Members of the European Parliament will vote on new rules to tighten up official inspections throughout the food chain today, in order to prevent a future horsemeat scandal.
In June of last year, MEPs informally agreed on draft plans to tighten up official food checks on food from farm to fork.
The aim of the new rules is to guarantee that the food consumers buy and eat in Europe is safe and wholesome, hence improving consumers' health and preventing food crises.
Plans to tighten up official food inspections were discussed in the Parliament yesterday and are expected to be put to a vote today, Wednesday, March 15.
Combating Food Fraud
The legislation, which has already been informally agreed upon by MEPs and the Council, aims to improve food traceability, combat fraud and restore consumer trust in the integrity of the food chain.
It is hoped that these new rules will help to prevent cases of food fraud, such as the 2013 EU horsemeat scandal.
Austrian MEP, Karin Kadenbach, is one of the MEPs responsible for steering the proposal through Parliament.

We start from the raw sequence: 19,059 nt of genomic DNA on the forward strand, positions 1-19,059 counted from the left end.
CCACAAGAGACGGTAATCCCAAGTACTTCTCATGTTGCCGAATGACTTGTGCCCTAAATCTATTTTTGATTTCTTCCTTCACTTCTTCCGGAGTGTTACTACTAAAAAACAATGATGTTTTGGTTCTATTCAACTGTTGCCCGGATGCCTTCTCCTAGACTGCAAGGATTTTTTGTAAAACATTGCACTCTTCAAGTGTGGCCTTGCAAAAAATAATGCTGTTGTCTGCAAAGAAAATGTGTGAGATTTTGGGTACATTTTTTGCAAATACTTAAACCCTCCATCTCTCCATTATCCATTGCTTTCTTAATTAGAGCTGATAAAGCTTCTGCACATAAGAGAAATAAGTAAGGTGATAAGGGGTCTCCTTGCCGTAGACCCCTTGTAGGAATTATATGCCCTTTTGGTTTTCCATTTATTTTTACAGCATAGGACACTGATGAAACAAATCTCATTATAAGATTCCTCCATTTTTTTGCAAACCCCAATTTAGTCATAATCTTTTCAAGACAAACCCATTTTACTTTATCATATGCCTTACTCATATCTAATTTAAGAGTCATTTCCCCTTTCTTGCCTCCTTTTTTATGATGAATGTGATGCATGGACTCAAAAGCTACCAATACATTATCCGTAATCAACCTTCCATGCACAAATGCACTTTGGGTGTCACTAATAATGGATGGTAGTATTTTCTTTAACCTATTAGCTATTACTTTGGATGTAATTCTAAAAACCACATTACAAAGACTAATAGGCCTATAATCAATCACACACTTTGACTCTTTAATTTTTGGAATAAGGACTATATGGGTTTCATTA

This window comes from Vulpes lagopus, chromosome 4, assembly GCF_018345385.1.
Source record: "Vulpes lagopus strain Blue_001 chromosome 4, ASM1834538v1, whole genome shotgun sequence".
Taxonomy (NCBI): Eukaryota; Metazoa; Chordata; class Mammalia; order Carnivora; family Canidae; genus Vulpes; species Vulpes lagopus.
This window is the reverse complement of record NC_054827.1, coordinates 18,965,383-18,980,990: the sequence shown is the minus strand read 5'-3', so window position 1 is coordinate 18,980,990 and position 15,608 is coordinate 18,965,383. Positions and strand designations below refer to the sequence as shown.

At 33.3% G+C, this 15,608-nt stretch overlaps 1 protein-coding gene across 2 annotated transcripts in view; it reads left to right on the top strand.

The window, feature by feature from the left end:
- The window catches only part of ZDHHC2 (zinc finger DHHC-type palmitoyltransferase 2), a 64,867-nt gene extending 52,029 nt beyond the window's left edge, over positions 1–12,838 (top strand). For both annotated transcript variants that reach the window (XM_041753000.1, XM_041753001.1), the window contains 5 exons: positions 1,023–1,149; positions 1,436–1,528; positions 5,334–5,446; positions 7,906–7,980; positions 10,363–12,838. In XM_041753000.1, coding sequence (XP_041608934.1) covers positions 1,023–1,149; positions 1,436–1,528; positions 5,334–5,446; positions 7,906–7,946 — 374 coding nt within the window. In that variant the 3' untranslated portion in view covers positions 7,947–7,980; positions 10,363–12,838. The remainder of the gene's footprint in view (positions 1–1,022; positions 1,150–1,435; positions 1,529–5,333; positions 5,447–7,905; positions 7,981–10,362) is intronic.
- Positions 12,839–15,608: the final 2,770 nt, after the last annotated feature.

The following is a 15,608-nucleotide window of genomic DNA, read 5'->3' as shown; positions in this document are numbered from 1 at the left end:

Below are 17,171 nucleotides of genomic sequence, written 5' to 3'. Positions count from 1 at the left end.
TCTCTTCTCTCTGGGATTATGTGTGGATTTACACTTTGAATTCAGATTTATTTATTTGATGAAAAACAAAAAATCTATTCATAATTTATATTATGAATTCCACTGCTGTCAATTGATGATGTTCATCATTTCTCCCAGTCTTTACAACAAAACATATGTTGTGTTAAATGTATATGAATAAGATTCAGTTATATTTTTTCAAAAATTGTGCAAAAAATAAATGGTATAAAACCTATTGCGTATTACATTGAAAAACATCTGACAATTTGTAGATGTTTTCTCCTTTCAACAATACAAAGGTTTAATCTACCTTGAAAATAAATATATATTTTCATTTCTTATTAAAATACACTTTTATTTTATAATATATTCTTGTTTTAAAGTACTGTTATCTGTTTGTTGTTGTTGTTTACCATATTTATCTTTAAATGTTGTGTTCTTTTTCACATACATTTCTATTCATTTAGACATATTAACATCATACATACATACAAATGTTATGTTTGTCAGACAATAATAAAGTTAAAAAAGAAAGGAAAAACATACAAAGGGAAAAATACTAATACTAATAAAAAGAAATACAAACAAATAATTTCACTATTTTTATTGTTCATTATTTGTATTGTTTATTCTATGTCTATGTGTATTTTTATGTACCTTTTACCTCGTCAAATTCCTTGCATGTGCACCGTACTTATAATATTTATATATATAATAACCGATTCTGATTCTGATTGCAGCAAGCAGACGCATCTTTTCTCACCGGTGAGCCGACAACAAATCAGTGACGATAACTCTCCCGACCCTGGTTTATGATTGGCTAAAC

Of course, this law aims to prevent such scandals, but it goes even further.
"Europeans have the right to the best possible health, so do animals and vegetation. And that's why we need strict, good controls all over Europe," she said.
It is also believed that the new legislation will improve the health and welfare of animals, especially during the slaughter process.
"Of course, the purpose of the slaughter is to end the life of the animal. But the question is, to what extent we should take into account the protection and welfare of the animals.
"And there is also a matter of safety for the consumer. That is to say, we have enshrined in the text the presence of the veterinarian before slaughter, but also the principle of the veterinarian after the slaughter," she added.